I have never written anything in one draft, not even a grocery list, although I have heard from friends that this is actually possible.
I am a Colorado native, and, no, I did not vote for the anti-gay amendment or the same-sex marriage ban, and I am not a member of a militia.
Science fiction is an amazing literature: plot elements that you would think would be completely worn out by now keep changing into surprising new forms. — © Connie Willis
Science fiction is an amazing literature: plot elements that you would think would be completely worn out by now keep changing into surprising new forms.
I have great faith in the future of books - no matter what form they may take - and of science fiction.
I hate sequels. They're never as good as the first book.
Writers are too neurotic to ever be happy.
Fred Astaire is my hero. I love him because he was willing to kill himself to make his art look effortless. And because he proved it's possible to be an artist and a good person.
It is my belief that everything you need to know about the world can be learned in a church choir.
I watched the entire O.J. Simpson trial, and he was guilty.
People will buy anything at jumble sales,' I said. 'At the Evacuated Children Charity Fair a woman bought a tree branch that had fallen on the table.
The reason Victorian society was so restricted and repressed was that it was impossible to move without knocking something over.
I learned everything I know about plot from Dame Agatha (Christie).
I was on a walking tour of Oxford colleges once with a group of bored and unimpressable tourists. They yawned at Balliol's quad, T.E. Lawrence's and Churchill's portraits, and the blackboard Einstein wrote his E=mc2 on. Then the tour guide said, 'And this is the Bridge of Sighs, where Lord Peter proposed (in Latin) to Harriet,' and everyone suddenly came to life and began snapping pictures. Such is the power of books.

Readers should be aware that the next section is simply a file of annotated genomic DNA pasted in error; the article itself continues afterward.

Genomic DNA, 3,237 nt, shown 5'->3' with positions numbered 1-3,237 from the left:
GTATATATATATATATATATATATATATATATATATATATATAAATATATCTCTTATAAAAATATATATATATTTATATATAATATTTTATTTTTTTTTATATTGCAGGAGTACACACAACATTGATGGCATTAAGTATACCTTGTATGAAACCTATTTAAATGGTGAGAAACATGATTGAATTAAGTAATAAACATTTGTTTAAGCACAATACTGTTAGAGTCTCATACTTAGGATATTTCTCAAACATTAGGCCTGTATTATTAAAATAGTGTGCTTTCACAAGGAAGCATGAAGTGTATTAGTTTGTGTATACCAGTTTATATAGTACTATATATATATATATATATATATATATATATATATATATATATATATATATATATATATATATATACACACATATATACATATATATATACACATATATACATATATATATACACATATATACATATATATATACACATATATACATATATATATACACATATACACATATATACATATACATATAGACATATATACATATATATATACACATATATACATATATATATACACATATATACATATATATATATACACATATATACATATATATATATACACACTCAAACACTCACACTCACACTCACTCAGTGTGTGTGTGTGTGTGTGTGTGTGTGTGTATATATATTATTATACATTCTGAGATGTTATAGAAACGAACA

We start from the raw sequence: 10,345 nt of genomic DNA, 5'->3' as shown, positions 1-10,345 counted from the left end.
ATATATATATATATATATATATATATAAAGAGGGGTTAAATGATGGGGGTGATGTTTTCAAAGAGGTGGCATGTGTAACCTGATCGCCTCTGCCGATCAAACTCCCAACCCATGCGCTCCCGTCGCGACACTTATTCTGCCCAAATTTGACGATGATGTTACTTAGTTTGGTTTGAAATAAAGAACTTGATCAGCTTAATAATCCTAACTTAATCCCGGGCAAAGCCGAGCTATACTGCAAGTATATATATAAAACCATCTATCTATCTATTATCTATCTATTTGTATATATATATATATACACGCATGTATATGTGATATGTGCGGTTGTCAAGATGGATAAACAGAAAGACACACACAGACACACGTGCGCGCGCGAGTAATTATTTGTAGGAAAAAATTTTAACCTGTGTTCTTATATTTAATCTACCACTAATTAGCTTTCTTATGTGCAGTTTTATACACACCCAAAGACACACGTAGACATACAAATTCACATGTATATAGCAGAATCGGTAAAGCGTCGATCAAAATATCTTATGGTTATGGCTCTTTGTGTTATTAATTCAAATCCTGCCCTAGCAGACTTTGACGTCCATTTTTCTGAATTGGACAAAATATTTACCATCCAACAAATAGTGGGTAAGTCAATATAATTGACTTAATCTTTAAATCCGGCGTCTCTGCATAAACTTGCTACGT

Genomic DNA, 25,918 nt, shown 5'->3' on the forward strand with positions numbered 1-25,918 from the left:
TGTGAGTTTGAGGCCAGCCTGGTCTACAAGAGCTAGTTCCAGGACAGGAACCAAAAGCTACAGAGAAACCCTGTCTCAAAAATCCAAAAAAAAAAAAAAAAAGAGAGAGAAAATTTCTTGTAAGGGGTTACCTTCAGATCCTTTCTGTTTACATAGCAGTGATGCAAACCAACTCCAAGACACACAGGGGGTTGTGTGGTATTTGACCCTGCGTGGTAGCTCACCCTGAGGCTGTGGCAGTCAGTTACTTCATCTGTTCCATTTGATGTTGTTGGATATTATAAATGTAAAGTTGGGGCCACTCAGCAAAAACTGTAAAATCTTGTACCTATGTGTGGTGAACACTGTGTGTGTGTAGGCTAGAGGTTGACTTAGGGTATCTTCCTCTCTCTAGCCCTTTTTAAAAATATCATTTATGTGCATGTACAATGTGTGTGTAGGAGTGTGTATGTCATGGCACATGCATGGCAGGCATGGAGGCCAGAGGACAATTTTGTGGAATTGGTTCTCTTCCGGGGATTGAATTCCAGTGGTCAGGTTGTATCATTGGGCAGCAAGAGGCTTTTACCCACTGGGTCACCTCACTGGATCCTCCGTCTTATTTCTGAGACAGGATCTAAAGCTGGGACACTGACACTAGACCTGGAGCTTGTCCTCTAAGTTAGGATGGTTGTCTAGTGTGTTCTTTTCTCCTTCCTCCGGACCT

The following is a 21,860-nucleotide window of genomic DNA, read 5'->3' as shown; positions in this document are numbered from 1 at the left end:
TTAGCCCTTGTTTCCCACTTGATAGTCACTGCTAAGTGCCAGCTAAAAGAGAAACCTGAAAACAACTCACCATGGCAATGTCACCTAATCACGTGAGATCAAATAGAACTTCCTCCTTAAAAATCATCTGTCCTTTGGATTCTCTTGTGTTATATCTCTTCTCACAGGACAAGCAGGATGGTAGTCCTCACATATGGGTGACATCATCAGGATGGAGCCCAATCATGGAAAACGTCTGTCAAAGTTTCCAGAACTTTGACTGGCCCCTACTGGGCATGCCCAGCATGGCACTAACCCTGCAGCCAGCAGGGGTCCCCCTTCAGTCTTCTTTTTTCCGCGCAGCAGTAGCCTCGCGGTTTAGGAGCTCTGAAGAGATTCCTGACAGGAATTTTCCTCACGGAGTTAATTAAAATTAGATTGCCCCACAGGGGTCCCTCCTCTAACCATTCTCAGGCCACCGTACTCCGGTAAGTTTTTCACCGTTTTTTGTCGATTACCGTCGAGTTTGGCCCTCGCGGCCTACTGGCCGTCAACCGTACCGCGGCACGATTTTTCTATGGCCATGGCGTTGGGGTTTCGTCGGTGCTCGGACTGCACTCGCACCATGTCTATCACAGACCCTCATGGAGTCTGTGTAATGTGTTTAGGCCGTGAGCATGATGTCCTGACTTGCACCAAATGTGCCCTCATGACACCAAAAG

The amazing thing is that chaotic systems don't always stay chaotic," Ben said, leaning on the gate. "Sometimes they spontaneously reorganize themselves into an orderly structure." "They suddenly become less chaotic?" I said, wishing that would happen at HiTek. "No, that's the thing. They become more and more chaotic until they reach some sort of chaotic critical mass. When that happens, they spontaneously reorganize themselves at a higher equilibrium level. It's called self-organized criticality.
Barbie's one of those fads whose popularity makes you lose all faith in the human race. — © Connie Willis
Barbie's one of those fads whose popularity makes you lose all faith in the human race.
Perhaps that's how I should think of them, Polly thought, the troupe and Miss Snelgrove and Trot. And Sir Godfrey. Not as lost to her, but as removed to this moment in time for safekeeping.
Why do only the awful things become fads? I thought. Eye-rolling and Barbie and bread pudding. Why never chocolate cheesecake or thinking for yourself?
To do something for someone or something you loved-England or Shakespeare or a dog or the Hodbins or history-wasn't a sacrifice at all. Even if it cost you your freedom, your life, your youth.